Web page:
Zach Seidl, Deputy Mayor of Communications told The Independent in a statement: “Every death that occurs on the street or in a hotel is a tragedy and we express our condolences to those friends, family and community members who have lost a loved one.

“Since Inside Safe began, we’ve taken urgent action to bring Angelenos off the street and into housing, which has saved lives. This year, Dr [Etsemaye] Agonafer as Deputy Mayor of Homelessness and Community Health has joined the team to improve and expand health services and care to enhance our comprehensive approach.

“We continue to provide new services and implement new strategies to help protect participants from isolation and substance use including keeping communities together in housing, assisting interested participants with substance use treatment services, and offering participants to have a roommate in some locations.”

The Independent has also reached out to City Sanitationand Council District 6, for comment about the concerns of the Van Nuys homeless community members.

‘We just want to be treated equally’

Van Nuys homeless community members Kookie (left) and Jelly (right) speak at a memorial event for their frriends (Anthony Orendorff)

Community members told The Independent that Saturday’s memorial is about remembering their friends and “family”as people, contrary to the cliched societal perceptions of unhoused people as drug addicts or violent.

“They think they’re better than us, they don’t want to sit by us. We’re not about hurting people, you know, we just wanted to be treated equally,” Kookie says.

“Nobody knows the story behind what got us here, what led us to this point. Everybody has a story, everybody has their own shoes to walk in.”

And, Kookie says, people experiencing homelessness want the same thing as everyone else: a safe, comfortable life and a chance for things to get better. “It’s sad,” she said, “Since I’ve been living here we’ve lost a lot of people due to whatever situation… overdose, being homeless. Now these people, they’re not here no more – they didn’t get a chance to know what it feels like to have a home or an apartment or to see everybody grow.”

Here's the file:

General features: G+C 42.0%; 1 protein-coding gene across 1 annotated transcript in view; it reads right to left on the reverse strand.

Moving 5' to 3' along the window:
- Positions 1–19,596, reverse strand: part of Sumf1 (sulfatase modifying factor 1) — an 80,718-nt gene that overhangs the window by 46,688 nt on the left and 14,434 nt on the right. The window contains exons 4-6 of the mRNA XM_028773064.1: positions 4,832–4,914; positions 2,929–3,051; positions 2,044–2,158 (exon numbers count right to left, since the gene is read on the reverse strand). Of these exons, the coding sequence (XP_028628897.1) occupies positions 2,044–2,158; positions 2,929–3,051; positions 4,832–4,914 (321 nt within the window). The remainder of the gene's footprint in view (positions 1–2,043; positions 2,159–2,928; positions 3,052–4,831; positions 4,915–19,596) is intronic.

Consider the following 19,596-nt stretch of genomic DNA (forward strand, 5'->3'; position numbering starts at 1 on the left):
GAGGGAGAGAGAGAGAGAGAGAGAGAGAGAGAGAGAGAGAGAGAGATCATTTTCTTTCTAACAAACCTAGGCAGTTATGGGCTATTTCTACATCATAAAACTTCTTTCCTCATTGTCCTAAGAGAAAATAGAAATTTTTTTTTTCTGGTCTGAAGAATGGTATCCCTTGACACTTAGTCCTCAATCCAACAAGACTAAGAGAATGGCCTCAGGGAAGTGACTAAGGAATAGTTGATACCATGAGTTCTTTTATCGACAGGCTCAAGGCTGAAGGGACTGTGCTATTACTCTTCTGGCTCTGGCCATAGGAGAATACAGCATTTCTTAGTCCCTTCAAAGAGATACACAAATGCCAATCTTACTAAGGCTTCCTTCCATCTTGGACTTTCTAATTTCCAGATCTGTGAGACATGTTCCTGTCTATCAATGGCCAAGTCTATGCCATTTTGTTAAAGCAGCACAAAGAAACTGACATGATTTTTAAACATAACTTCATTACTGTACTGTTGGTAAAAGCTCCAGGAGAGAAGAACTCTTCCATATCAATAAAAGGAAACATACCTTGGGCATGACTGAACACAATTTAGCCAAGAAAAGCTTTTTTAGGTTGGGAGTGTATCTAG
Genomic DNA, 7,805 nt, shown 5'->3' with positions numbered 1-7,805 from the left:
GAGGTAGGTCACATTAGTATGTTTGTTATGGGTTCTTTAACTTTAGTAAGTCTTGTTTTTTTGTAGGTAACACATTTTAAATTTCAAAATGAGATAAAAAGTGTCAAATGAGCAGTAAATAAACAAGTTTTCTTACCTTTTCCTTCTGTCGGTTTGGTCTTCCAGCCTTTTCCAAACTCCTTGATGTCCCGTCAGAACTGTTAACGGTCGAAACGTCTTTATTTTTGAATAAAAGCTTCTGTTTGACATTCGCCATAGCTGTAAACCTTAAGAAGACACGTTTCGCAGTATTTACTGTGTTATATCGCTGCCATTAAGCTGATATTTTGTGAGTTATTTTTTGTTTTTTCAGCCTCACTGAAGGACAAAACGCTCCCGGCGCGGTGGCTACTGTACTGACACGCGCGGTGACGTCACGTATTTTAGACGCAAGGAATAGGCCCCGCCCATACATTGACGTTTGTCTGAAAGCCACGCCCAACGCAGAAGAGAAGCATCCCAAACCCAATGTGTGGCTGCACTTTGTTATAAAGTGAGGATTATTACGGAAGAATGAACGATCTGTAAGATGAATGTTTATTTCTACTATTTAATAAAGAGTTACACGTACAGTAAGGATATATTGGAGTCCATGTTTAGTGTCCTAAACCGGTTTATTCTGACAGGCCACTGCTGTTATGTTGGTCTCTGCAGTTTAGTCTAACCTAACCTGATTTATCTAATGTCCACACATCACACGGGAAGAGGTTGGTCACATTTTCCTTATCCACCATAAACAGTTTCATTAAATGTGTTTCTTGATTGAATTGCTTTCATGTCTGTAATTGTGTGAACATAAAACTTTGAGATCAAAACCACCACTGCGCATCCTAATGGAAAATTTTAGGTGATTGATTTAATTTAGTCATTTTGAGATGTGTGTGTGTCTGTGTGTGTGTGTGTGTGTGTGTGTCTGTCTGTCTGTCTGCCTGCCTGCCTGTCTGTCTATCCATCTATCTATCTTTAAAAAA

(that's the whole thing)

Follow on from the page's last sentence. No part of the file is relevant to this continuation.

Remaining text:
It’s a sentiment shared by Jelly. “Living out here has very much humbled myself in a lot of different ways and [taught me] to be more accepting of people and their issues and problems because we’ve all got them,” she says.

“Until you meet us... [to meet us] is to love us, we’re not what everyone makes us out to be. We have good support, there are really awesome people out here.”

Community organiser Carla Orendorff address a memorial event in Van Nuys (Anthony Orendorff)

At the memorial event, alongside the flower-adorned altar – a trestle table held donated clothes, hygiene and medical supplies, and other useful items. A local vendor has also fired up a portable pizza oven.

“What our event is highlighting is the fact that without community there is no life,” Orendorff told The Independent.

“The fact that three people who are a treasured part of this community have passed away within the last three months… It’s not an easy story to tell. But it’s an important story to tell.”

But even amongst the ongoing grief, community members remained resilient.

“I’m still gonna fight for us, I’m still gonna go forward and struggle,” Kookie said. “You get spirit and then something always knocks you down, you know? You just have to dust yourself off and keep going.”